Cheese drizzled with oregano and olive oil, prawns covered in garlic, the heat of the sun on our skin as the water lapped against the shore. This was the life!
With our bags packed, boots on, and Google Maps firmly by our side our goal was to head across the border into Spain but not before we took a bit of a detour to the coast!
It was from Sao Bento train station in Porto that we arrived in Viana do Castelo, a municipality in the Norte Region of Portugal.
While many will skip past Viana do Castelo, it’s a place that’s worth taking a gander around if you have a day to spare. It’s described as a “city” even though it has a population of around 36,000 with the surrounding area housing the remaining 50,000.
While it might not be the most exciting place to visit, it still holds its own charm with a Hollywood-esque promenade down to the waterfront and an old town full of character.
I plan on doing a full piece on the accommodation we rested in at a later date, but the hotel we stayed in called Hotel Jardim certainly had its charm. Located at the bottom of the main promenade it had prime access to old town and the water.
One thing that we quickly learned on our trip was that it was good to take recommendations from locals because most of the time, they were right!
From the outside, Restaurante O Garfo didn’t look like much. A simple white exterior with nothing major to talk about, it was the inside that brought it to life. The tiny restaurant managed to fit 20 people and it almost felt like you were in someone’s house waiting for the feast.
The cheese starter was covered in olive oil and oregano and we savoured each bite. The prawns were coated in garlic and the fish we ate was fresh from the sea. It was simple, cheap, homely food and we loved it.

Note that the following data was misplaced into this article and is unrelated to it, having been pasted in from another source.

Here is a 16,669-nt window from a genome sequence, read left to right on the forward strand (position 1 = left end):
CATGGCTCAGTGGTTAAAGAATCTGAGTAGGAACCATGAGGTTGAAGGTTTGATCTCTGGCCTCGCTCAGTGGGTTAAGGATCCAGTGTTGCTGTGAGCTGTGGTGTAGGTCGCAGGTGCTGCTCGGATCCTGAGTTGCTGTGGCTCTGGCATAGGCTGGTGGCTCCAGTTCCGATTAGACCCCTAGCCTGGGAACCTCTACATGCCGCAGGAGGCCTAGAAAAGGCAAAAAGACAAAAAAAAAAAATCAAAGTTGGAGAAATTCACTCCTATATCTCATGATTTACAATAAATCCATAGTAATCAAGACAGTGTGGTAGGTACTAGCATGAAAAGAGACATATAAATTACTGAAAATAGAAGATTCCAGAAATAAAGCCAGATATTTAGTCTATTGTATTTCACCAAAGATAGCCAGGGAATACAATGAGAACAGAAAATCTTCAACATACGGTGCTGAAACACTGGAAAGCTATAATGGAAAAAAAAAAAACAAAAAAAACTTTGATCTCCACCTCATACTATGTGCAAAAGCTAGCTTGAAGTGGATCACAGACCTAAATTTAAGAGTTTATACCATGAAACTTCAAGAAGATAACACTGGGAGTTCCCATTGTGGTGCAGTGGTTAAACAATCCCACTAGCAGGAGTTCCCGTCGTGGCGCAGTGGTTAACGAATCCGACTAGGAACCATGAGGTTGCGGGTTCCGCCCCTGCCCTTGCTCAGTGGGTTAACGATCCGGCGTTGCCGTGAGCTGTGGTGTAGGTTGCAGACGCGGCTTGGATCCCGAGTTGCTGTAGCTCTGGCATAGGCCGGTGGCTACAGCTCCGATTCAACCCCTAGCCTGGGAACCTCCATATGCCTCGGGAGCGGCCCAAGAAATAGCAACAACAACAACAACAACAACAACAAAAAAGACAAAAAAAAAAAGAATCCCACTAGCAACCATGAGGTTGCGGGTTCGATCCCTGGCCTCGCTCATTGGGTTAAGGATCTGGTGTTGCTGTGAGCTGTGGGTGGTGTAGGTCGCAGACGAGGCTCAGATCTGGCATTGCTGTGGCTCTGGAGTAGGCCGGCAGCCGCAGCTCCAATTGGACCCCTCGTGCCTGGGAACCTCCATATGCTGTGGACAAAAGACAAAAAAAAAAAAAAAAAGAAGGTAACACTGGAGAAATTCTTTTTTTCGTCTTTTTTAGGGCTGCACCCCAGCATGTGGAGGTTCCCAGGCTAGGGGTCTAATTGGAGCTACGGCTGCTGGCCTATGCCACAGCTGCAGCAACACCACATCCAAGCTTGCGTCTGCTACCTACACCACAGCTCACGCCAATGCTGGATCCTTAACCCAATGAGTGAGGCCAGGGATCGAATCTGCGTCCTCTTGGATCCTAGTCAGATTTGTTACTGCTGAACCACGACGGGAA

The next day we hopped back on the train headed to Vigo (which turned out to be a bit daunting as they don’t make train announcements in English!)
Crossing the border into Spain, our tickets were checked twice and we made the conscious switch from practicing our Portuguese to Spanish. Vigo was where we were officially to start walking from and we arrived to a band playing music in one of the squares; perfect to ease us into Sunday morning.
The city, like many we found on our Camino journey, also had an old town area that was lined with cobbled streets but because it was a Sunday, we found it almost deserted. It was a strange feeling, too quiet and lacked the buzz of Porto.
We planned to stay two days there to prepare for the first 22km to Redondela and also to meet up with my friend Diana who I met in India!
Vigo has the third biggest port in the world which also provides a lot of the city’s employment, but it seemed also to be dominated by an industrial vibe.
As the sun set on Vigo for the first night, we admittedly missed the busy sounds of Portugal with our fingers crossed that the next day would be better.
General tips for Viana and Vigo:
- In Viana do Castelo make sure that you confirm that things are open or not. We spent ages looking for the very poorly signposted Funicular de Santa Luzia to discover that it was broken down. Unfortunately, no one told us this and we wasted an hour.
- Take recommendations and do look at Trip Advisor. We had an unpleasant experience in Vigo for dinner at Rias Gallegas because we didn’t do enough research and everywhere we wanted to go was closed on a Sunday.
- Looking for places to eat? As recommended by my friend Diana, try places like A Regueifa, Lume de Carozo, or Rias baixas 2.
- If we were to arrive in Vigo or any place in Spain we would try and visit during the week or Saturday. Apart from the band who played for an hour, the city was incredibly dead.
- We stayed at the Hotel Puerta del Sol. More on that in a later piece but if you are staying in Vigo we’d highly recommend it. Great location next to the main shopping areas and old town.
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